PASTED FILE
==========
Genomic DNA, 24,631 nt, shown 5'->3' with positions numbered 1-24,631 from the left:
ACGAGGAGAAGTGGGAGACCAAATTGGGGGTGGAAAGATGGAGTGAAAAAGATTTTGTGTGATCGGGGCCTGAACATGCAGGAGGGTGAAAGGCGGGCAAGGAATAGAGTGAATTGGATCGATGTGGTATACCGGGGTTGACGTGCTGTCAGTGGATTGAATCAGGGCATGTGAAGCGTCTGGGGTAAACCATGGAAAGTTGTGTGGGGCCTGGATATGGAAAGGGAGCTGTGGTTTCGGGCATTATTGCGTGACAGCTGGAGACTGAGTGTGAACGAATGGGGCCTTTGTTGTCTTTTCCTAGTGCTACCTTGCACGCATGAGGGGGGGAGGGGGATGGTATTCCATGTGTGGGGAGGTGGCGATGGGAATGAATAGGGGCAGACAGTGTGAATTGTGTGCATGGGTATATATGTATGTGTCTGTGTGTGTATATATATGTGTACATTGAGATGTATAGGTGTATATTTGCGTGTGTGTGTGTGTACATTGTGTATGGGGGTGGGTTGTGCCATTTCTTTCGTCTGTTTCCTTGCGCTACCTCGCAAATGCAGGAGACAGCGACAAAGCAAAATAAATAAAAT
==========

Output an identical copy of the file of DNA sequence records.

Genomic DNA, 24,631 nt, shown 5'->3' with positions numbered 1-24,631 from the left:
ACGAGGAGAAGTGGGAGACCAAATTGGGGGTGGAAAGATGGAGTGAAAAAGATTTTGTGTGATCGGGGCCTGAACATGCAGGAGGGTGAAAGGCGGGCAAGGAATAGAGTGAATTGGATCGATGTGGTATACCGGGGTTGACGTGCTGTCAGTGGATTGAATCAGGGCATGTGAAGCGTCTGGGGTAAACCATGGAAAGTTGTGTGGGGCCTGGATATGGAAAGGGAGCTGTGGTTTCGGGCATTATTGCGTGACAGCTGGAGACTGAGTGTGAACGAATGGGGCCTTTGTTGTCTTTTCCTAGTGCTACCTTGCACGCATGAGGGGGGGAGGGGGATGGTATTCCATGTGTGGGGAGGTGGCGATGGGAATGAATAGGGGCAGACAGTGTGAATTGTGTGCATGGGTATATATGTATGTGTCTGTGTGTGTATATATATGTGTACATTGAGATGTATAGGTGTATATTTGCGTGTGTGTGTGTGTACATTGTGTATGGGGGTGGGTTGTGCCATTTCTTTCGTCTGTTTCCTTGCGCTACCTCGCAAATGCAGGAGACAGCGACAAAGCAAAATAAATAAAAT